Biography - James W. Vermillion

JAMES W. VERMILLION is a worthy representative of a family, who, in different times of emergency, have come forward to their country's assistance, and have bravely and loyally cast their lives in the balance with the chances of war. He is a native of old Virginia, the State which has produced so many men who have adorned the chairs of State that have ever been in our Congressional halls. Mr. Vermillion, who now resides on section 27, Rural Township, Shelby County, was born in Bedford County, Va., September 1. 1810.

Our subject was a son of Robert and Nancy Vermillion. His maternal grandfather was Matthew McClatlin, who was a soldier in the Revolutionary War. The parents of our subject removed from Virginia to Kentucky, and settled on a farm in what is now Russell County. The father there died, and the mother subsequently came to Illinois, where she passed away in Shelby County. He of whom we write is one of seven children, there being four sons and three daughters in the family, our subject being the third in order of birth. He was reared on a farm, and early learned the meaning of pioneer life.

In Russell County, Ky., Mr. Vermillion was married to Jane Fletcher, a native of Kentucky. His residence in this State and county dates from 1840, his advent hither being made with an ox-team and wagon. His family at that time comprised himself, wife and four children. Their worldly possessions were very few, and they had no embarrassment of filthy lucre. He rented a piece of land, and worked hard in order to get a little money to start with. About 1844 he purchased forty acres of timber land at $5 per acre, and subsequently he purchased eighty acres of Government land at $1.25 per acre. This proved to be a fortunate investment, and he subsequently added more land to his tract at $14 per acre, he is now the owner of two hundred and twenty acres of fine land.

Our subject's first residence in this State, which he could call his own, was a log cabin built in the midst of his timber tract, but it served the purpose, and he and his brave little wife were as loyal to each other as though they lived in a palace. As their circumstances permitted, they built a frame house, and on outgrowing this, Mr. Vermillion erected a brick residence, which at the time it was built was one of the finest places in Shelby County. In 1863 the gentleman of whom we write made a trip to British Columbia by the overland route, and returned therefrom the following year. Mr. Vermillion was in early life afflicted with rheumatism, which became chronic, and he is now obliged to use a crutch.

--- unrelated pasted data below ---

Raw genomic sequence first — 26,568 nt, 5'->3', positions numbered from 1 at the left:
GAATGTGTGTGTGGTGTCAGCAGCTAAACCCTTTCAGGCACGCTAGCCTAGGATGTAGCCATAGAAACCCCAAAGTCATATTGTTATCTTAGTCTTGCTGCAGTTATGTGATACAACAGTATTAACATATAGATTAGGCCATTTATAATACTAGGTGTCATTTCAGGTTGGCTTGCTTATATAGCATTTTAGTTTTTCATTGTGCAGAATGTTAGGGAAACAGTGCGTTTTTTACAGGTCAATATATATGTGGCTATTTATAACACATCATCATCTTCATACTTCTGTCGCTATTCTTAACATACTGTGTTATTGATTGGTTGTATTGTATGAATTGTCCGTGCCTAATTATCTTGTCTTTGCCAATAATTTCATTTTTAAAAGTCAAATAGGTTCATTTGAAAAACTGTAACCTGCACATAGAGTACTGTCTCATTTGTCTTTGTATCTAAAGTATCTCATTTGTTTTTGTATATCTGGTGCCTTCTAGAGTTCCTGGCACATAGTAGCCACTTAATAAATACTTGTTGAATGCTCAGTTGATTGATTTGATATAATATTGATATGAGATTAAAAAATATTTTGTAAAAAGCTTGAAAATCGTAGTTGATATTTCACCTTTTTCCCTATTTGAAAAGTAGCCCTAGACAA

Mrs. Vermillion died about 1850, leaving nine children, whose names are as follows: Elizabeth, Birch, Fanny, Nancy, Mary, Sarah, Rachael, Martha and Isabella. Elizabeth married James Harper, and died in Shelby County; Birch resides in St. Louis; Fanny married and died in this State; Nancy married Levi P. Tolly, of Moweaqua; Mary married James Lawton, and lives in Minnesota; Sarah was the wife of John Albright, and passed away from this life in Nebraska; Rachael became the wife of John Foltz, of Minnesota; Martha married Joseph Cameron, of Minneapolis; and Isabella married Henson Wheeler, and died in this State.

Mr. Vermillion married a second time, his bride being Mrs. Jane C. Miller, nee Mason, who was born in Kentucky, where she married Adam Miller. He died in Kentucky, leaving his wife, four children two of whom, George A. and Mary L., are dead. The eldest and youngest sons are David O. and Granville L. By this second marriage our subject is the father of three children, who are James W., Eliza E. and Angie Nomie. Eliza is the wife of Edward Garrison, and Angie is the wife of W. E. Hardwick, Politically our subject is a Democrat, and takes as much passive interest at four-score years as he did when, years ago, he voted for Jackson. He is a member of the Christian Church.

Extracted 26 May 2018 by Norma Hass from 1891 Portrait and Biographical Record of Shelby and Moultrie Counties Illinois, pages 525-526.

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